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Key Features

Essentials of Diagnosis

  • The extent of injury is determined by

    • Amount and type of current

    • Duration and area of exposure

    • Pathway of the current through the body

  • Clinical findings of death are unreliable; therefore, resuscitation must be attempted before assuming the electrical injury victim is dead

  • Skin findings may be misleading, and not indicative of the degree of deeper tissue injury

General Considerations

  • With alternating currents (AC) of 25–300 Hz

    • Low voltages (< 220 Hz) tend to produce ventricular fibrillation

    • High voltages (> 1000 Hz) cause respiratory failure

    • Intermediate voltages (220–1000 Hz) cause both

  • More than 100 mA of domestic house current (AC) of 110 V at 60 Hz can cause ventricular fibrillation

  • Direct current (DC) contact is more likely to cause asystole

  • Lightning injuries differ from high-voltage electric shock injuries

    • Lightning usually involves higher voltage

    • It usually has a briefer duration of contact

    • It may cause asystole, nervous system injury, and multisystem pathologic involvement

  • Electrical burns are of three distinct types

    • Flash (arcing) burns

    • Flame (clothing) burns

    • Direct heating effect of tissues by the electric current

Clinical Findings

Symptoms and Signs

  • May vary from tingling, superficial skin burns, and myalgias to paralysis, massive tissue damage, or death

  • Skin damage does not correlate with the degree of injury

    • Not all electrical injuries cause skin damage

    • Only very minor skin damage may be present with massive internal injuries

  • Lesions caused by direct heating of tissues are usually sharply demarcated, round or oval, painless yellow-brown areas (joule burn) with inflammatory reaction

  • Loss of consciousness

Diagnosis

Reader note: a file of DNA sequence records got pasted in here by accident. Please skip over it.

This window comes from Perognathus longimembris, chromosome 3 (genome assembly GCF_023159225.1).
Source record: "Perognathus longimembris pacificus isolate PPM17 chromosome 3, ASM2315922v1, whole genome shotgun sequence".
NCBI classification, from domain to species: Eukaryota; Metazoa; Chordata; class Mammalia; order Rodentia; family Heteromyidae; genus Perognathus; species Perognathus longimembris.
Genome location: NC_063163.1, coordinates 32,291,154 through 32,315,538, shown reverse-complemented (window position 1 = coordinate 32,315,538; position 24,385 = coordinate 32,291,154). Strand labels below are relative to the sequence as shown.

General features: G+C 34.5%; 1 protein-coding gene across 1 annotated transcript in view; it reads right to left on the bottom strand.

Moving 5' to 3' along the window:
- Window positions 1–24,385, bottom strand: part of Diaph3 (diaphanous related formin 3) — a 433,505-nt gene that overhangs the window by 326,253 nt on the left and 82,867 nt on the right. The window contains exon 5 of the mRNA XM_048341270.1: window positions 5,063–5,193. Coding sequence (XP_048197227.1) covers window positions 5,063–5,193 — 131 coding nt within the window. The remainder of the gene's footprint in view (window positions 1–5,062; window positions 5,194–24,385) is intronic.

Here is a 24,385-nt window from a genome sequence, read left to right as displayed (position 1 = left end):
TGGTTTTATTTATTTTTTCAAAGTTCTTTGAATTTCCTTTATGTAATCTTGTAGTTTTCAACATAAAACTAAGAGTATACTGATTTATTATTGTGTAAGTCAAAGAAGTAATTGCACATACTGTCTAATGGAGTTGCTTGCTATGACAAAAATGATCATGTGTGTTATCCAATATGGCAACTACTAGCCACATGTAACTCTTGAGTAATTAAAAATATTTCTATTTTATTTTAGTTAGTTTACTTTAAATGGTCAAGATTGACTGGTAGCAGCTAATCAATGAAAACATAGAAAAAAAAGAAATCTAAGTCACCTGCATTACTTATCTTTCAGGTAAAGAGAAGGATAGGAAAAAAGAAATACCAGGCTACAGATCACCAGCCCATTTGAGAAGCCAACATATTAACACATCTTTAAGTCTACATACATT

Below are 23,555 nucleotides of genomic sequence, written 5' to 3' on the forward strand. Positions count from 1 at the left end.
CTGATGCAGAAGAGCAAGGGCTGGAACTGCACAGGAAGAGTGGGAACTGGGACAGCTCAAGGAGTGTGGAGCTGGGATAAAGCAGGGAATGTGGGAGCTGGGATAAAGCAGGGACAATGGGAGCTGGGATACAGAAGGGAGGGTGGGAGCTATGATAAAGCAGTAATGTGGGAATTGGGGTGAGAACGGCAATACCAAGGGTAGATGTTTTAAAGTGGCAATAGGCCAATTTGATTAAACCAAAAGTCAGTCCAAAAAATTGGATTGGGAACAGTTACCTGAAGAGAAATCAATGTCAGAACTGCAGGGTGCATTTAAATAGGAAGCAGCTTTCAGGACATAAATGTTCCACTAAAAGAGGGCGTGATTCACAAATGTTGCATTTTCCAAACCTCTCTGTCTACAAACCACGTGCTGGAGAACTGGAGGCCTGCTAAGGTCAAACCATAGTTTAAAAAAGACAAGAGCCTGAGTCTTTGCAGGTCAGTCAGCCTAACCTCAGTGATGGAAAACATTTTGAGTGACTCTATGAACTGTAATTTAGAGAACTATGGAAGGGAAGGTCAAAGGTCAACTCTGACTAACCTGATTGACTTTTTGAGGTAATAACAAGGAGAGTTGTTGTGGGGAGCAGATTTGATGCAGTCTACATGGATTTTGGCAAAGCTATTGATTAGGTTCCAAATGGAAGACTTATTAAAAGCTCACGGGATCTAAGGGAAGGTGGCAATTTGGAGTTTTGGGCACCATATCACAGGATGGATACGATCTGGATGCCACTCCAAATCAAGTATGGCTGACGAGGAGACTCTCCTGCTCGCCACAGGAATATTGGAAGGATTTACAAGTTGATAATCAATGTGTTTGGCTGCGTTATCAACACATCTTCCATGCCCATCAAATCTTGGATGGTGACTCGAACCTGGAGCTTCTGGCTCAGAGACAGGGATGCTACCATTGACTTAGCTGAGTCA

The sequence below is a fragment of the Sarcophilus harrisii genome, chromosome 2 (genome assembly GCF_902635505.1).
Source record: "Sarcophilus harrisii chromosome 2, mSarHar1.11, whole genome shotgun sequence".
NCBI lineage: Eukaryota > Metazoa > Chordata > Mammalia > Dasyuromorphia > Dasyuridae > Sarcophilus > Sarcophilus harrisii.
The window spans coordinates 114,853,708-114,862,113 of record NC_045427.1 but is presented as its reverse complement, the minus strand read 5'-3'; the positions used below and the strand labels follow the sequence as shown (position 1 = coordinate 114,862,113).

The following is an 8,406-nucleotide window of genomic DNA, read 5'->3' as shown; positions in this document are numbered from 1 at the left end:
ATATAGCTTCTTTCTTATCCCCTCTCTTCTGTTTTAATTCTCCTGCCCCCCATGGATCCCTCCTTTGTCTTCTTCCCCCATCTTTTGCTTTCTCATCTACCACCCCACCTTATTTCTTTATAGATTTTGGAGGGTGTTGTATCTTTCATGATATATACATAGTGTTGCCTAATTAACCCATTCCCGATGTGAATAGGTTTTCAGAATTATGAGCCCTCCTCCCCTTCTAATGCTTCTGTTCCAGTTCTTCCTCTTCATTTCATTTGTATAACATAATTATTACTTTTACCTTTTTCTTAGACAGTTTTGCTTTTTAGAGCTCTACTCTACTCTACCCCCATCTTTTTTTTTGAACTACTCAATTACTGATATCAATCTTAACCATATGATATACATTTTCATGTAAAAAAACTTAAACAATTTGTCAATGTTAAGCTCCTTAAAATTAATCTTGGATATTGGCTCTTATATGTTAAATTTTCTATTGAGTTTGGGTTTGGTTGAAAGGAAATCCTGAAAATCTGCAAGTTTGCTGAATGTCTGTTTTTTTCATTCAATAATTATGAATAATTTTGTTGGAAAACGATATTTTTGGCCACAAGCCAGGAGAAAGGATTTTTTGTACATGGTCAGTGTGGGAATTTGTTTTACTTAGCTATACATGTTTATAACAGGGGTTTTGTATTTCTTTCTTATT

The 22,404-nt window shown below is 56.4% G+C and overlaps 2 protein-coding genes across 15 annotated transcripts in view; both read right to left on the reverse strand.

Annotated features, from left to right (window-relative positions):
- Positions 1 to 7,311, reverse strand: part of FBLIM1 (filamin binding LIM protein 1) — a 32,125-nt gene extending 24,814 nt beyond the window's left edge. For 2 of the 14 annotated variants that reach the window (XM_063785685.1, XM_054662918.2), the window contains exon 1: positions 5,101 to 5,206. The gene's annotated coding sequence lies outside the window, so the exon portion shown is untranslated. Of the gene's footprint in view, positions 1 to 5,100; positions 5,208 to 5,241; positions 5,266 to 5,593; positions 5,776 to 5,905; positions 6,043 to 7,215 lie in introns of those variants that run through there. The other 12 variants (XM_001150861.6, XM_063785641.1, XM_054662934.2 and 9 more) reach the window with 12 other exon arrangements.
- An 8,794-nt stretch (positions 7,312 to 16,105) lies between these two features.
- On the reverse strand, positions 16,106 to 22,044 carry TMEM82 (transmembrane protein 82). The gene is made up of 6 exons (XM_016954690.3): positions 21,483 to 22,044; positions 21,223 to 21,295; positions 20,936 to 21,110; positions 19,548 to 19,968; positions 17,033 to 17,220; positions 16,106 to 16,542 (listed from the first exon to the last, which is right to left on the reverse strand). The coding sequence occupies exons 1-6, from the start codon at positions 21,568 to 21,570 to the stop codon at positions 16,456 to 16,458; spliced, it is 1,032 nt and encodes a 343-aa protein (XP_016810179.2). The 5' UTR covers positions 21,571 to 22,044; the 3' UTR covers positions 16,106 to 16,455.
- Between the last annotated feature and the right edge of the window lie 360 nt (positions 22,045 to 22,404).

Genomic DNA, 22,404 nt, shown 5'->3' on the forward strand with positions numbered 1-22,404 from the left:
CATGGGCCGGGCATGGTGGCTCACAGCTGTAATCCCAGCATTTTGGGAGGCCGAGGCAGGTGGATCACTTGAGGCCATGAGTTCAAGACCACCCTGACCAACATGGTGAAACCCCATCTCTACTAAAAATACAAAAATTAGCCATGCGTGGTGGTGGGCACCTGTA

Laboratory Tests

  • Obtain the following immediately

    • Complete blood count

    • Electrolytes

    • Kidney function tests

    • Liver biochemical tests

    • Creatine phosphokinase or urine myoglobin

    • Urinalysis

    • Cardiac enzymes

Diagnostic Procedures

  • Obtain an ECG immediately

Treatment

  • Pain management with acetaminophen, nonsteroidal anti-inflammatory drugs, opioids

Therapeutic Procedures

Emergency measures

  • Separate victim from the electric current before initiation of CPR or other treatment; the rescuer must be protected

  • Turn off the power, sever the wire with a dry wooden-handled ax, make a proper ground to divert the electric current, or separate the victim using nonconductive implements such as dry clothing

  • Resuscitation must be initiated on all victims of electrical injury since clinical findings are deceptive

Hospital measures

  • Evaluate for

    • Hidden injury (eg, ophthalmic, otologic, muscular, compartment syndromes)

    • Organ injury (myocardium, liver, kidney, pancreas)

    • Blunt trauma

    • Dehydration

    • Skin burns

    • Hypertension

    • Posttraumatic stress disorder

    • Acid-base disturbances

    • Neurologic damage

  • Fluid resuscitation is important to maintain adequate urinary output (0.5 mL/kg/h if no myoglobinuria is present, 1.0 mL/kg/h if myoglobinuria is present)

  • Early debridement of devitalized tissues and tetanus prophylaxis may reduce the risks of ...

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